“The goal of the archives is to make research available [for] people to come in and ask their own questions,” she said. “You can come and ask a question [that’s] never been asked before and learn something that no one's known before, because nobody came and asked that question.”

According to Home, although many primary sources are being digitized, they are often catalogued based on theme or research topic. But, when records are isolated and then sorted into themed collection, that digitized material is technically “curated.”

Home sees this “curated” digitized material as almost a secondary source. She said it’s like looking at somebody else’s research. “You’ll be less directed by the record and directed by the way it’s categorized—which might be different than coming in and looking at someone’s [physical] papers.”

Archives are organized using respect des fonds, meaning that archivists always keep the records of a person together. Home said this offers contextualization and that, because of the interrelatedness of a person’s records, to separate them does a disservice to the record and the researcher.

Stored in the Archives are some of people’s most vulnerable moments and networks of personal relationships. Home said she feels a familiarity with many people’s lives who she’s worked with over her nineteen years as an archivist.

Isabel McLaughlin’s records are some of her favourites, and one of the first fonds Home worked with. McLaughlin was an artist, a philanthropist, and a founding member of the Canadian Group of Painters. She also served as its first female president. Her father R.S. McLaughlin is the namesake of McLaughlin Hall.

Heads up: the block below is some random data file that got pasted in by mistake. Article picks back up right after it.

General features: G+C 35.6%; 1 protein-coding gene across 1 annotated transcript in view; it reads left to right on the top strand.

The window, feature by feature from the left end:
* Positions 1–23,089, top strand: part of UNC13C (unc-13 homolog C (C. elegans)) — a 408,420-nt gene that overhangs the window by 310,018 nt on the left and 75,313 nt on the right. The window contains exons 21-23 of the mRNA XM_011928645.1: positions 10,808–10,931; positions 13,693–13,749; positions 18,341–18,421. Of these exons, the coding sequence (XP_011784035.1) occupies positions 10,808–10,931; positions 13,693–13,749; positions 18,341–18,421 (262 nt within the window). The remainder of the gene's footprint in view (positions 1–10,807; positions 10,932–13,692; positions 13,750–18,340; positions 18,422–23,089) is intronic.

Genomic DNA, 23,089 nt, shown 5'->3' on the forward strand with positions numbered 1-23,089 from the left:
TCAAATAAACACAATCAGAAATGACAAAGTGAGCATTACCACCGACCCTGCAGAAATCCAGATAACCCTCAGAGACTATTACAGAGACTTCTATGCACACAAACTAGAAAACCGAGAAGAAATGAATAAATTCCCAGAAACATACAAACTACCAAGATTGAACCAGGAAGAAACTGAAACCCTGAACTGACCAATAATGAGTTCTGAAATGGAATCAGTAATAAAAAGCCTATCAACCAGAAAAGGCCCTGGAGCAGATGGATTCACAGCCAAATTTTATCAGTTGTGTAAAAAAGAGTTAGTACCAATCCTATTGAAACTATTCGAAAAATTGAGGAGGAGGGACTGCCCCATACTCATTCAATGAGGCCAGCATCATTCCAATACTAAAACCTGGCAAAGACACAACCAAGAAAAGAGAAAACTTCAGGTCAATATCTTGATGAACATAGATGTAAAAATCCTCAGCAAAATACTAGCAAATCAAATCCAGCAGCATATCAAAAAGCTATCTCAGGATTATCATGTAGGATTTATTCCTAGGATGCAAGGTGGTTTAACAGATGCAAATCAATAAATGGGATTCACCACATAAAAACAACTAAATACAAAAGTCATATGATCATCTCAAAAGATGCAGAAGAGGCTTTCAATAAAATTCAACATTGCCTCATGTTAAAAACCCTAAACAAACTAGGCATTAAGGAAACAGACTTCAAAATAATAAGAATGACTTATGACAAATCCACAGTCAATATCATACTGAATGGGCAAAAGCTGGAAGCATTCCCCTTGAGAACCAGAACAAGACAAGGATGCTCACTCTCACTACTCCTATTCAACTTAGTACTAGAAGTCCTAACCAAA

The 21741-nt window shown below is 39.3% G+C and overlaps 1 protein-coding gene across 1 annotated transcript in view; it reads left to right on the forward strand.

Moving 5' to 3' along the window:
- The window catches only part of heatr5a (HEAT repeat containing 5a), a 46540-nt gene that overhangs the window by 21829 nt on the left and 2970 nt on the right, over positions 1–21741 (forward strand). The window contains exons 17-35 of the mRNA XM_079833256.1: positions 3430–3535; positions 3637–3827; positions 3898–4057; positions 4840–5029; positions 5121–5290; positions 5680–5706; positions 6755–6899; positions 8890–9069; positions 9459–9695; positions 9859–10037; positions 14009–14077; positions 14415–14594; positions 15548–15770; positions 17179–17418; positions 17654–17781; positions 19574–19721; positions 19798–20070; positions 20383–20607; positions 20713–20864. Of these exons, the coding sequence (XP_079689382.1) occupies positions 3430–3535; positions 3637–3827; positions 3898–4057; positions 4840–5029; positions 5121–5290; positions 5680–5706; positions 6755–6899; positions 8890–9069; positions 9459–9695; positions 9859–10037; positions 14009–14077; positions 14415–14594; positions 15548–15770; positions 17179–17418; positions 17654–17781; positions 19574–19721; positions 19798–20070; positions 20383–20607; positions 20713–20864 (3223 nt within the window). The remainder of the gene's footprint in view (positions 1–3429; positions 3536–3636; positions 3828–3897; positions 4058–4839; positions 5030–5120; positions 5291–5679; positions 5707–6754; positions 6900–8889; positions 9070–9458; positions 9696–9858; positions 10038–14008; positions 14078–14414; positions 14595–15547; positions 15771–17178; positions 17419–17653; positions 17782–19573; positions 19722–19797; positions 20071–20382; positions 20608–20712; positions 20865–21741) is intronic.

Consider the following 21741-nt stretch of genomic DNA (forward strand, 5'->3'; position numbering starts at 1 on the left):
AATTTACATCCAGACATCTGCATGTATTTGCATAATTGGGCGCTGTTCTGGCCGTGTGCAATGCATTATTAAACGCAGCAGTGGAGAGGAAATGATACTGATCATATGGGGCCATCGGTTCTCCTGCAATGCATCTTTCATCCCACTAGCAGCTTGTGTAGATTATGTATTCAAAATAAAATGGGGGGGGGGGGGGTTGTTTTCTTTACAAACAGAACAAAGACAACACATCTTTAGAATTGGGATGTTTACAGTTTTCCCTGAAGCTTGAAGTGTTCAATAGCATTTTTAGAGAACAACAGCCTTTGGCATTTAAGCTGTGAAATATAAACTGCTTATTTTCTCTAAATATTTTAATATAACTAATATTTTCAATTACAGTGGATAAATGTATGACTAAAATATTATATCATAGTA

Home said she feels like she got to know Isabel McLaughlin through her correspondence. To Home, correspondence offers the most “inside look” into people’s lives because it’s where they lay out their own issues or respond to other people’s issues. Their empathy is on display.

“You get to know them through other people’s eyes,” Home said.

Correspondence also forces a researcher to uncover a network of relationships. Letters written by one person aren’t stored under their name, but with the person they were sent to. A received letter is information researchers can confirm the recipient knew, which is part of contextually piecing their life together.

Despite the privilege of seeing into people’s most private moments, Home said that insight is always tempered by the question, “How much can we know?”

Records in the Archives are the documentary evidence of people’s lives, meaning the creator may have put it aside purposefully. Many records don’t remain; people get rid of things, not bothering to keep them, or they intentionally destroy them.

When Queen’s Archives went to collect McLaughlin’s records from her house, there was a bin of papers the housekeeper had been instructed to rip up.

Home said she sees this as “self-curation,” shaping the personal evidence left behind. How they want to be seen can be just as revealing. She speculates that the ripped-up papers were evidence of McLaughlin’s romantic life because there is otherwise no record of it. In a few places, she said, names will be mentioned that never reappear.

“There are gaps and silences in records. You can read those gaps.” 

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When Kathleen Ryan Hall opened, the Medical Quadrangle was the heart of campus, amongst the oldest buildings. Now, with so much new development, it’s a quieter area, but the Archives are still just as integral to both Queen’s and Kingston.

Home told The Journal that classes from a variety of departments tour the Archives every week, introducing students to the resource. Community members also have access because Queen’s Archives holds the records of the City of Kingston.

Kathleen Ryan and her husband’s student cards are still in the archives. They show which classes they took together, and the history course which might have taken them to the Dominion Archives in Ottawa as honour students.

The Archives trace Ryan’s network of relationships with people and organizations across campus—how her life interconnects with The Journal, CFRC, and the legacy of the University. Records can take you back to a specific hour decades ago. They can show you intimacies of a person’s life to the point of familiarity—like with McLaughlin—but they also preserve how lives intertwine.

For years to come, the Archives will continue to maintain the networks of people’s lives: their relationships and involvement, everything the Queen’s community values.